Review: Midlife Crisis, With Pachyderm, in ‘Pop Aye’


Thaneth Warakulnukroh and Bong the elephant in “Pop Aye,” directed by Kirsten Tan.

Kino Lorber

There’s a wonderful moment in “Pop Aye,” when an elephant gives the camera — and you — the stink eye. Then again, maybe the elephant, called Pop Aye and played by a majestic giant named Bong, is just exhausted, namely with people. You can’t blame him. He’s been tramping around the countryside for much of the movie, usually in the fumbling company of Thana (Thaneth Warakulnukroh), an architect from Bangkok who, with his marriage on the rocks and his career seriously on the skids, has set off on his midlife crisis not behind the wheel of a new sports car but alongside an old elephant.

They make a funny pair, by turns amusing and puzzling, though also melancholic and touching. For the most part, these variations seem by design in a movie that flirts with assorted narrative conventions and fluctuating moods without ever settling into a familiar template. It takes some time, though, to figure out what the writer-director Kirsten Tan has in store for Thana and Pop Aye, who are first seen trudging together along a dusty, bleak stretch of road. They’re nowhere in particular, certainly nowhere remotely inviting, and before long they’re trying to catch a ride, which is about as challenging as you might expect when one of the hitchhikers is an elephant.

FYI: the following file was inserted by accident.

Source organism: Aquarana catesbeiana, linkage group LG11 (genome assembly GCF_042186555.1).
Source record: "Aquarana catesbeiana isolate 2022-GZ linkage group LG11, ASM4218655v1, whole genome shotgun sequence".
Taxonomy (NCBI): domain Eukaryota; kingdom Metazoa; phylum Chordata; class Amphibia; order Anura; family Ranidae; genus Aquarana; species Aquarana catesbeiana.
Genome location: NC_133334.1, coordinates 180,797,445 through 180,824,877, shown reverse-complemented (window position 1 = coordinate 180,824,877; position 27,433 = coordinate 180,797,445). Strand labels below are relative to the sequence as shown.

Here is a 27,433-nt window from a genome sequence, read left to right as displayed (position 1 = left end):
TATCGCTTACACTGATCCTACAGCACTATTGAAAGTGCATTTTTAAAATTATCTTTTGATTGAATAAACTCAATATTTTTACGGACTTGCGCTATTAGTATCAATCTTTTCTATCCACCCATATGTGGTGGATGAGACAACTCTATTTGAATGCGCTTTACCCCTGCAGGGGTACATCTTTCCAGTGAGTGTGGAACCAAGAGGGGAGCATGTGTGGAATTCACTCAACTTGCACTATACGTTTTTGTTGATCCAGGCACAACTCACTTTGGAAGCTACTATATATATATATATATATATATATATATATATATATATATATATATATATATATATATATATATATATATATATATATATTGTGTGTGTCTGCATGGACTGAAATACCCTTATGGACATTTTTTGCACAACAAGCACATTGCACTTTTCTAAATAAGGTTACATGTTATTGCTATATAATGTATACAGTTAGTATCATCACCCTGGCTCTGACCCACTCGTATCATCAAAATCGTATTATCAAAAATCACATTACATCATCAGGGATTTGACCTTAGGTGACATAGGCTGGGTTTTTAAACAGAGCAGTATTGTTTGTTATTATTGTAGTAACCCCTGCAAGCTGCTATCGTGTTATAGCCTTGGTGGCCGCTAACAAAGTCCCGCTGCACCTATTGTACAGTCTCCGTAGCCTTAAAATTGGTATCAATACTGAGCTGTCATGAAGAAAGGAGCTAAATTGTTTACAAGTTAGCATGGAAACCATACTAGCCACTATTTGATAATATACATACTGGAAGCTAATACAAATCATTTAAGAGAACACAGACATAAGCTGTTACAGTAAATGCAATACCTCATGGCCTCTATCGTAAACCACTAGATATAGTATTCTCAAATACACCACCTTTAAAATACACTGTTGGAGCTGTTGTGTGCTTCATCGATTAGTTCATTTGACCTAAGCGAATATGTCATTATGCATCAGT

Thana, it emerges, is on his way to his childhood home. His reasons emerge piecemeal, relayed in regular flashbacks that create a mosaic-like portrait of a man whose life somehow, somewhere went wrong. Not catastrophically wrong, mind you, just disappointingly adrift and askew. That seems to be the idea, although it takes an attentive, patient viewer to fit together the shards that Ms. Tan scatters throughout, and to see how the flashbacks to Thana’s childhood, with its pleasures and dark…

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